Any tips for shooting sports?

Discussion in 'Beyond the Basics' started by Alison, Feb 11, 2005.

  1. Alison

    Alison Swiss Army Friend Supporting Member

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    I'm taking some photos at a high school basketball game for a friend tonight. I assume I'll have to look carefully at the white balance to compensate for what I predict to be garish lighting. Fast shutter speeds...1/250th & ISO 400 seem about right? I'll probably be using my 70-200 Canon though I also have a 50mm and a 20mm available for use. I've never done any sports shots so if there's any "must knows" let me know :mrgreen:
     
  2. Big Mike

    Big Mike I am Big, I am Mike Staff Member Supporting Member

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    First advice for shooting basketball...If Denis Rodman is playing...don't piss him off. :lol:

    I have shot very little sports but one thing that I think is important is to follow the game and anticipate the action. If you don't anticipate, the critical moment might happen so fast that you don't have time to point & focus the camera. If you can anticipate the spot that some good action may happen, you can prefocus and then just fire away when the time comes.
     
  3. Digital Matt

    Digital Matt alter ego: Analog Matt

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    Are you shooting film or digital? Be sure and use continuous ai servo as your focus mode, and if you are shooting digital use high res jpg so you can maximize your fps, and shoot in multishot and shoot several frames for each action sequence. You never know what you'll get. You might want to use a monopod, if possible. Chances are you probably won't need a 50mm or 20mm lens, unless you are right on the sideline.
     
  4. Alison

    Alison Swiss Army Friend Supporting Member

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    I'm shooting with the 10D so I'll make sure to change the focus mode. I might be right on the sideline, it's a favor for one of the mothers who has a daughter on the team (it's senior night where they honor the graduating seniors on the team). I've got a regular tripod (Bogen) but not a monopod. Thanks for the tips!
     
  5. Digital Matt

    Digital Matt alter ego: Analog Matt

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    If you don't have much space, just keep the legs folded up on the tripod and use it as a pseudo monopod. If you happen to get several shots in a row of the girl shooting or something, it can be neat to make a panoramic border for 3 or 4 4x6s in a sequence of action. I've made several of those at work for parents of HS atheletes.
     
  6. Chase

    Chase I am now benign! Staff Member Supporting Member

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    There is a lot to be said for zone focusing in some cases as well if you run into any problems. Block out an area where the subject is likely to go, prefocus and let them come to you. Generally that works fairly well with basketball if they all are playing their positions. Its always easy to be a second late on the shutter, too...so some continuous shooting that starts just before the key moment is a good idea.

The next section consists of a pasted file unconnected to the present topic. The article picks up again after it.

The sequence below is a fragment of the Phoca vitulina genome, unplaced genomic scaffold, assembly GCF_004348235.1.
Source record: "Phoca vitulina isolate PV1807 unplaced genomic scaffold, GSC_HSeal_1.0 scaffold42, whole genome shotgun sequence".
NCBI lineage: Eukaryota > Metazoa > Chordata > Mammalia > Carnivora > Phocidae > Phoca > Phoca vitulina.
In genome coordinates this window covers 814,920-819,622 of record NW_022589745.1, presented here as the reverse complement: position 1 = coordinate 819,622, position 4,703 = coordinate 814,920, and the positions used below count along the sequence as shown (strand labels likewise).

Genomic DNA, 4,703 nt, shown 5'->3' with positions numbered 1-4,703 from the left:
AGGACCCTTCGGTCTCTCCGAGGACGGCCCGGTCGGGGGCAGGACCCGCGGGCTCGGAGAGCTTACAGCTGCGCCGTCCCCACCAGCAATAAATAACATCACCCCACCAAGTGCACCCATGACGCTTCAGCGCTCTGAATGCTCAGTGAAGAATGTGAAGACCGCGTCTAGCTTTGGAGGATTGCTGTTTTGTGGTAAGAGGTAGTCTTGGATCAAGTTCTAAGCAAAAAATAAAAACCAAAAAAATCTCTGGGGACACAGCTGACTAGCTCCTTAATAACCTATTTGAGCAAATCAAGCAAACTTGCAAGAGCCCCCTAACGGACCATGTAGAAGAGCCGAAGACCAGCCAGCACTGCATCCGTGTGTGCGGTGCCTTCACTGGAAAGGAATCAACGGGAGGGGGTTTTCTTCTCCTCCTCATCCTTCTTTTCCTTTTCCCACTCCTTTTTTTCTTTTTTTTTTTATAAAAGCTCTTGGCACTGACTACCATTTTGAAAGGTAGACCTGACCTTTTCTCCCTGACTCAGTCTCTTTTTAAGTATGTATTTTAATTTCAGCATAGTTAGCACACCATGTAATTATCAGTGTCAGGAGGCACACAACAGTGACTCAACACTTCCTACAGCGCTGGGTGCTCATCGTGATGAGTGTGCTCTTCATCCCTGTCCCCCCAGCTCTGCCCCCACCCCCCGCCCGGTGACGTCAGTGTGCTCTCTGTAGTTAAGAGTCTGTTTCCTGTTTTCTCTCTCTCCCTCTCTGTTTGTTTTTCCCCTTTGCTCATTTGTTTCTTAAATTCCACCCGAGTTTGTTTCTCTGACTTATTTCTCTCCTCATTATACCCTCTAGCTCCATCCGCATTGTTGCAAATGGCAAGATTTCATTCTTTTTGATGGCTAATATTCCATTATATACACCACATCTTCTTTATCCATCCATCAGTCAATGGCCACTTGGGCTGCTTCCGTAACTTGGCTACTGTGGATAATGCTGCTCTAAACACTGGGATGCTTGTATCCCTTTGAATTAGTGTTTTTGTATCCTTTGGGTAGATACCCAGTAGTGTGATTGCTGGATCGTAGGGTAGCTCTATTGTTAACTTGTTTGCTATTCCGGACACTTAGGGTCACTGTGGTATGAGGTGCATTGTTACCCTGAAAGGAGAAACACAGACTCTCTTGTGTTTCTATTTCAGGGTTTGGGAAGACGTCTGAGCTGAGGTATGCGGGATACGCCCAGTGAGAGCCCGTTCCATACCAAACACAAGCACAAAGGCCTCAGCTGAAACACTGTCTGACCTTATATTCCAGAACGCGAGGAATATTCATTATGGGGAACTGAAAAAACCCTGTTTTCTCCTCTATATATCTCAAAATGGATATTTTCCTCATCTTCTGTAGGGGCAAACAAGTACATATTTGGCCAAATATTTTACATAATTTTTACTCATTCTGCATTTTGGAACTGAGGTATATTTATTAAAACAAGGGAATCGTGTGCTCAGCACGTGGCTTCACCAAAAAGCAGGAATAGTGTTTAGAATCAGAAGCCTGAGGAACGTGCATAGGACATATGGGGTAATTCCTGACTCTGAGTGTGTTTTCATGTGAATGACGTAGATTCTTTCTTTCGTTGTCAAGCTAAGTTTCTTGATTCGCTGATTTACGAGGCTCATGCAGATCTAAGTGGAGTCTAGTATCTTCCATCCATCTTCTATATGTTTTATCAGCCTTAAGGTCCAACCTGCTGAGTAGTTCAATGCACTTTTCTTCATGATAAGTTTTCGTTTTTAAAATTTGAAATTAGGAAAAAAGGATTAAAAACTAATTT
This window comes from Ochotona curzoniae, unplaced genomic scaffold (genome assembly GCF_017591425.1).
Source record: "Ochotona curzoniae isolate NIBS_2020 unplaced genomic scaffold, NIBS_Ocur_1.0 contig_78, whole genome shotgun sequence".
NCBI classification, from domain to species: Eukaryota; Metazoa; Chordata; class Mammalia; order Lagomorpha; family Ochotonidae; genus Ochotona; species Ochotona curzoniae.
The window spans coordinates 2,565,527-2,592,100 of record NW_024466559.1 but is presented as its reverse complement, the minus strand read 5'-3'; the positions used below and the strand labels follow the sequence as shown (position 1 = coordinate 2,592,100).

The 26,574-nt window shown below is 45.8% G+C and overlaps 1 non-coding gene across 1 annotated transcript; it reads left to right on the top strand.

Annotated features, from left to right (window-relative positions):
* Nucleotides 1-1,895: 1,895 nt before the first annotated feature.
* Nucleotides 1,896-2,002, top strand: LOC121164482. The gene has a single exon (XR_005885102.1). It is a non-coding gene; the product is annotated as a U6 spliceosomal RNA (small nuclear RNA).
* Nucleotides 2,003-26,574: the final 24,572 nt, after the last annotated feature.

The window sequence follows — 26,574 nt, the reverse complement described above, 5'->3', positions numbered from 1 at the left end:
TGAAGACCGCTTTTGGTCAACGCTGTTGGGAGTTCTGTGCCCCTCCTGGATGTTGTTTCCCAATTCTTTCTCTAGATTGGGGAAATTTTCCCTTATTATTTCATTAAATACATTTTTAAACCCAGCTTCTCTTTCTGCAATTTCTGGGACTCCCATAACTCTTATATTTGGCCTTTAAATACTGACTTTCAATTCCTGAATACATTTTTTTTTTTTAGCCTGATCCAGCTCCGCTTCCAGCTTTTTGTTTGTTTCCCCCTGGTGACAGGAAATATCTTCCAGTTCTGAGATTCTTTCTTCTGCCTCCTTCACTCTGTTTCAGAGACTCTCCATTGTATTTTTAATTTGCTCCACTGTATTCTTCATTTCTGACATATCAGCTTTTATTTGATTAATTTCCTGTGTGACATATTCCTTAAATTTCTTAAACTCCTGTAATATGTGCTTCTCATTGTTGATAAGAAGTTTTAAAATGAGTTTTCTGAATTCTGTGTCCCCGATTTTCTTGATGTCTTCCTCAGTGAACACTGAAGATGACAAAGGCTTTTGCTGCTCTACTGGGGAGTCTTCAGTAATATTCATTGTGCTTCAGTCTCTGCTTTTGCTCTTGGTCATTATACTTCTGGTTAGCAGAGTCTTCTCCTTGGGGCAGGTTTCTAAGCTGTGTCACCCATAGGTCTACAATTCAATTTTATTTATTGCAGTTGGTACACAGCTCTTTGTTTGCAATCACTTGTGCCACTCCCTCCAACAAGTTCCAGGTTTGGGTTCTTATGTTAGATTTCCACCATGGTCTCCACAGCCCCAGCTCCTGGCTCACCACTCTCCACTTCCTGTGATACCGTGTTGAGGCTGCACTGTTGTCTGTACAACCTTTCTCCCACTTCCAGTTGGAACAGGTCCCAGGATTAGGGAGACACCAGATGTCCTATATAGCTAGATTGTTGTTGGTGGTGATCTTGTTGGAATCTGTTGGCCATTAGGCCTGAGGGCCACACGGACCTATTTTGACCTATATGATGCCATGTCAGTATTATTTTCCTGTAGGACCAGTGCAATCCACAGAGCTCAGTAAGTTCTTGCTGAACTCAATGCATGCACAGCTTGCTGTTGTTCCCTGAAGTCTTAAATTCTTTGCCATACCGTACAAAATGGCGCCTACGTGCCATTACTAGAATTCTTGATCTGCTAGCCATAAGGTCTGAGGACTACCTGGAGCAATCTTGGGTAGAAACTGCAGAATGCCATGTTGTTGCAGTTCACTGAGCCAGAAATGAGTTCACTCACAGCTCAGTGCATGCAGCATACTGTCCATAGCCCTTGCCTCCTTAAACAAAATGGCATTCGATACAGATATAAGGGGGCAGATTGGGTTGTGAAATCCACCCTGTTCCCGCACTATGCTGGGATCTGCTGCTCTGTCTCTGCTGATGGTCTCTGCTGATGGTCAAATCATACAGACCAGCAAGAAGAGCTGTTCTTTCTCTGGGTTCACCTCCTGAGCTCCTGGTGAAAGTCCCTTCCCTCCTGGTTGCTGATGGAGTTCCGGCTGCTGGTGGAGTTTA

Good luck!
     
  7. wxnut

    wxnut TPF Noob!

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    Hope you have a 2.8 lens and even then shoot at 800. Otherwise, I liked the advice of knowing about where the action happens and have the camera focused for that area. Thats what I do. Also, move around. Take some under the basket, and then a couple different views in the stands.
     
  8. spike000

    spike000 TPF Noob!

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    Get along at practice and beg until they give you an idea of the lighting. If you're lucky they will even drop the lights for you. Ideally I'd have a 70-200 IS USM f.2.8 on one body round your neck and a 200mm (fast as possible) on a monopod with another body. Pick your location very carefully and take the 50mm in your pocket (you never know).

    If you can use film - do!! You will find that a 10D will struggle with noise at higher ISO ratings.... If not then just ignore the info below!!

    As for film - take as much as you can possibly get your hands on. Print film like Fuji Superior 800 and even 1600 are worth having (poss. 2 rolls of each) and as much NPH 400 or Kodak Portra 400 as you can lay your hands on.

    Since they may have the lights up for presentations etc. later on grab loads of 160 NPS or 160 Portra and ditch your 200mm for the 50mm at the time.

    If you can move around to either end and midway you'll have more variety and people will be more impressed.

    TOP TIP: Get a monkey for the day to carry your gear, make you look important and, most importantly take a lot of work away from you!!!! Easily available at any photographic college for free!!
     

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